A new report from the Alzheimer’s Association predicts a worsening shortage of family and professional caregivers in the area and across the state as more people are diagnosed, and more caregivers quit. Iowa chapter spokeswoman Lauren Livingston says there’s already a high demand for direct care workers, which includes nurse aides, nursing assistants and home health aides. She says they play a vital role in caring for people who are living with Alzheimer’s disease and other dementias.
She notes the median pay for these workers in Iowa is a little over 14-dollars an hour. Also, many tens of thousands of Iowans are getting -no- pay as they’re caring for a parent or other loved one.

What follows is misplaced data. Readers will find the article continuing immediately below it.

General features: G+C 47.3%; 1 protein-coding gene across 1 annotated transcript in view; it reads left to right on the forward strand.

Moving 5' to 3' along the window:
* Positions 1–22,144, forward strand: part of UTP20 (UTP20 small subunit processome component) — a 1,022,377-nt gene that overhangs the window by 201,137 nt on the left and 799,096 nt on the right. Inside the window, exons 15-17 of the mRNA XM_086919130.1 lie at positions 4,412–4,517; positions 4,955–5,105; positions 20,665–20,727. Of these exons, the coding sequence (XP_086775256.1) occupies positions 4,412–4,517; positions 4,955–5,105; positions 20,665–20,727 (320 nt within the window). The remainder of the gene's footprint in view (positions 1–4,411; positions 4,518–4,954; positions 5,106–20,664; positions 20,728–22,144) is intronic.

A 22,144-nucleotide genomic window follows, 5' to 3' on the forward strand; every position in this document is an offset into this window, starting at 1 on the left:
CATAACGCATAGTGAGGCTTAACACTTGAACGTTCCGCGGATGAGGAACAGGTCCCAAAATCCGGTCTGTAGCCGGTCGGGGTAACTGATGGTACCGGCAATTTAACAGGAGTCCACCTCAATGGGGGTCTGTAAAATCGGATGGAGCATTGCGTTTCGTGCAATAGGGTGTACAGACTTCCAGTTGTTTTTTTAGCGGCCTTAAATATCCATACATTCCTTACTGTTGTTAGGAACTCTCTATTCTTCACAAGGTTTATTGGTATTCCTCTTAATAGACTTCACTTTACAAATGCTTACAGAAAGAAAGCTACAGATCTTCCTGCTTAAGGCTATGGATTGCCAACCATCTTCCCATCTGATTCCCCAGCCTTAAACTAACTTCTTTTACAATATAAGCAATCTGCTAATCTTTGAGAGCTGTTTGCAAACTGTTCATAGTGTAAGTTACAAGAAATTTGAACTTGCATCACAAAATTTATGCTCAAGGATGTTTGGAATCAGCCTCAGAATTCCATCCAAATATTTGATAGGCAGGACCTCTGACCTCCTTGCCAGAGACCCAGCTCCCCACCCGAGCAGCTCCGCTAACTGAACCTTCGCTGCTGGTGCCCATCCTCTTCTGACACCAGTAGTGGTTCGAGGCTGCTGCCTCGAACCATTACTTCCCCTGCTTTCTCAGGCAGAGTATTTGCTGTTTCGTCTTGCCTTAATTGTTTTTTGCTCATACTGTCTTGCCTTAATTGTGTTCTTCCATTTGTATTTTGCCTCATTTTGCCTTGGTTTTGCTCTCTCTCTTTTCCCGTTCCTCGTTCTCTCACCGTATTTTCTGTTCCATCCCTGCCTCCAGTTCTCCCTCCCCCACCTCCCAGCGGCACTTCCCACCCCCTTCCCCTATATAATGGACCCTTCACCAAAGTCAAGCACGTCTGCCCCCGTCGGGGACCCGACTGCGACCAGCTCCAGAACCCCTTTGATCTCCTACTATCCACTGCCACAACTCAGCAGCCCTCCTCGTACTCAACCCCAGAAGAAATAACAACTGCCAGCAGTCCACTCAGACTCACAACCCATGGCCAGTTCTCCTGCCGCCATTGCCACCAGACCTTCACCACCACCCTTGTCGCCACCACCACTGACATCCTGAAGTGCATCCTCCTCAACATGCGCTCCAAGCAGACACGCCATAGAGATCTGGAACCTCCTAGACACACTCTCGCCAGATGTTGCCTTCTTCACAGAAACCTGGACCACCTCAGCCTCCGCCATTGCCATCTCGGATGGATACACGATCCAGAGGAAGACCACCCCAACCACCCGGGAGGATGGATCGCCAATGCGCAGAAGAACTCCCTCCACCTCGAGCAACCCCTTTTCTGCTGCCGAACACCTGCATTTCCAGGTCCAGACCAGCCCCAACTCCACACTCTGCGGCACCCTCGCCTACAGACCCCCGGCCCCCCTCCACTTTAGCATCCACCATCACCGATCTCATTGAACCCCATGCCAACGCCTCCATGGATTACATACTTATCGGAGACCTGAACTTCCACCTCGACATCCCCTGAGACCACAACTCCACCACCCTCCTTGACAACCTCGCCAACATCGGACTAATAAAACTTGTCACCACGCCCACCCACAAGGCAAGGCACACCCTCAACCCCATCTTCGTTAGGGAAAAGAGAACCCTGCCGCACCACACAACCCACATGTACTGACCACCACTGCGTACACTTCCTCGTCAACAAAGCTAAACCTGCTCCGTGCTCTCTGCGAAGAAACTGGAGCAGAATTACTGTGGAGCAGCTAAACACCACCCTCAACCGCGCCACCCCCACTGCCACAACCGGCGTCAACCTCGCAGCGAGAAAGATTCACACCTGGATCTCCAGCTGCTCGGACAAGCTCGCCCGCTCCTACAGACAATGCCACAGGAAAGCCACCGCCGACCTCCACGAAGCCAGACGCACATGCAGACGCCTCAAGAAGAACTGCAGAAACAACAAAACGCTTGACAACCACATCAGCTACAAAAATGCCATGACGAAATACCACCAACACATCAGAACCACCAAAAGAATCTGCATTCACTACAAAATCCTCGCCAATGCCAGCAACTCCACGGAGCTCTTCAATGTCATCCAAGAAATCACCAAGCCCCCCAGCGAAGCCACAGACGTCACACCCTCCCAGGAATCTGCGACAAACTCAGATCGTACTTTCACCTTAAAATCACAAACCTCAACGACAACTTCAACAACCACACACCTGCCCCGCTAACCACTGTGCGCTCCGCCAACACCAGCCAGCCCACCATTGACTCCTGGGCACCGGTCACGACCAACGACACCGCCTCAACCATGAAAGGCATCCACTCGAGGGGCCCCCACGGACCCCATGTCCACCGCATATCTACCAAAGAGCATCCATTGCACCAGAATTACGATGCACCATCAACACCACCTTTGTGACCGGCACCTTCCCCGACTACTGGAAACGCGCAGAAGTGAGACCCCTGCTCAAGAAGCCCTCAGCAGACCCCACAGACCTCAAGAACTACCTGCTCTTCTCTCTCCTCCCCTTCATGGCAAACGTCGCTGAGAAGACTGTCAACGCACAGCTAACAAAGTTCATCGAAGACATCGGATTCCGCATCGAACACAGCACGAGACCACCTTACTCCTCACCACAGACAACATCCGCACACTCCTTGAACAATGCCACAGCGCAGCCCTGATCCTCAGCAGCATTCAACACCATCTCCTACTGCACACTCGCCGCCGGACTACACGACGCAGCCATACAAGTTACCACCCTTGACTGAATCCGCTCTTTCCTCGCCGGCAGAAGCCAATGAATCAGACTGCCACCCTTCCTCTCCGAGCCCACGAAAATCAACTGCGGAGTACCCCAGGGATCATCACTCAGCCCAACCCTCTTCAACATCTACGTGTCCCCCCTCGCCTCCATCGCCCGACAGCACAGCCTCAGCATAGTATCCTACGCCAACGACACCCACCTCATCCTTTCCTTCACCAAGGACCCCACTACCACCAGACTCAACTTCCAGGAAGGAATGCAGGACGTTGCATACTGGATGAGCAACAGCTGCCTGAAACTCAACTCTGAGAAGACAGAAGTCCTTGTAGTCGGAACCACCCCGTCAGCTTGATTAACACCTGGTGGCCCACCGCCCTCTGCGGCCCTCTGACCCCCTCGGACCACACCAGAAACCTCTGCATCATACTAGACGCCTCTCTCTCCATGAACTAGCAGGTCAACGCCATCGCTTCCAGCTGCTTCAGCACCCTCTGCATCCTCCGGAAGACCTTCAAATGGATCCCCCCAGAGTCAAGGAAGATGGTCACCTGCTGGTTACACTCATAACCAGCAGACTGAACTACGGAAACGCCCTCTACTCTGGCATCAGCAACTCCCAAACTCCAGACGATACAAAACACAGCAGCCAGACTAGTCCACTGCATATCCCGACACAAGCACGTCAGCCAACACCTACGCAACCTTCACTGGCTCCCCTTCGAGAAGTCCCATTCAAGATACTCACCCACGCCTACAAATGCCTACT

Potential solutions to the looming shortage include getting better training for caregivers so they can better handle the rigors of the job, and mandated higher pay rates. The report says family caregivers in Iowa face significant emotional, physical and health-related challenges as a result of caregiving.
Sixty-percent of Iowa caregivers report having at least one chronic condition, 27% report depression, 59% report high-to-very-high emotional stress due to caregiving, and 38% report high-to-very-high physical stress. According to the report, there are 6.7 million Americans living with Alzheimer’s, including 66,000 Iowans. See the full report at: alz.org/facts